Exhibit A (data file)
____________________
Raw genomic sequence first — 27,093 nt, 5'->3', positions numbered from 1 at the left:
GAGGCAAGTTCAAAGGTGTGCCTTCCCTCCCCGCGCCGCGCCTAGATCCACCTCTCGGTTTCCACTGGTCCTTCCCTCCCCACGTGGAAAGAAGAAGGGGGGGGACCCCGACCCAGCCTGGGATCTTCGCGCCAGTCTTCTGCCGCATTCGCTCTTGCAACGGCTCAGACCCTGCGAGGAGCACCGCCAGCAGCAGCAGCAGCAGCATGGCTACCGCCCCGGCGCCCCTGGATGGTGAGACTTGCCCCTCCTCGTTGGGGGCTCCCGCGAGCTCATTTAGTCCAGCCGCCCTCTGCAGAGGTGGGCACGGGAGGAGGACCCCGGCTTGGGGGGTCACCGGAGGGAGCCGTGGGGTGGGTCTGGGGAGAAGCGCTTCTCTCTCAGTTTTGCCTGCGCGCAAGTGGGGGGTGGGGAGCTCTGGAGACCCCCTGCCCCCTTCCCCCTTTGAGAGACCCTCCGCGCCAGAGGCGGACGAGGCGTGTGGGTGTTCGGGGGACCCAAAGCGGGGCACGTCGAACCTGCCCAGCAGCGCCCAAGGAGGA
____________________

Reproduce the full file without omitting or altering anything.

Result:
Raw genomic sequence first — 27,093 nt, 5'->3', positions numbered from 1 at the left:
GAGGCAAGTTCAAAGGTGTGCCTTCCCTCCCCGCGCCGCGCCTAGATCCACCTCTCGGTTTCCACTGGTCCTTCCCTCCCCACGTGGAAAGAAGAAGGGGGGGGACCCCGACCCAGCCTGGGATCTTCGCGCCAGTCTTCTGCCGCATTCGCTCTTGCAACGGCTCAGACCCTGCGAGGAGCACCGCCAGCAGCAGCAGCAGCAGCATGGCTACCGCCCCGGCGCCCCTGGATGGTGAGACTTGCCCCTCCTCGTTGGGGGCTCCCGCGAGCTCATTTAGTCCAGCCGCCCTCTGCAGAGGTGGGCACGGGAGGAGGACCCCGGCTTGGGGGGTCACCGGAGGGAGCCGTGGGGTGGGTCTGGGGAGAAGCGCTTCTCTCTCAGTTTTGCCTGCGCGCAAGTGGGGGGTGGGGAGCTCTGGAGACCCCCTGCCCCCTTCCCCCTTTGAGAGACCCTCCGCGCCAGAGGCGGACGAGGCGTGTGGGTGTTCGGGGGACCCAAAGCGGGGCACGTCGAACCTGCCCAGCAGCGCCCAAGGAGGA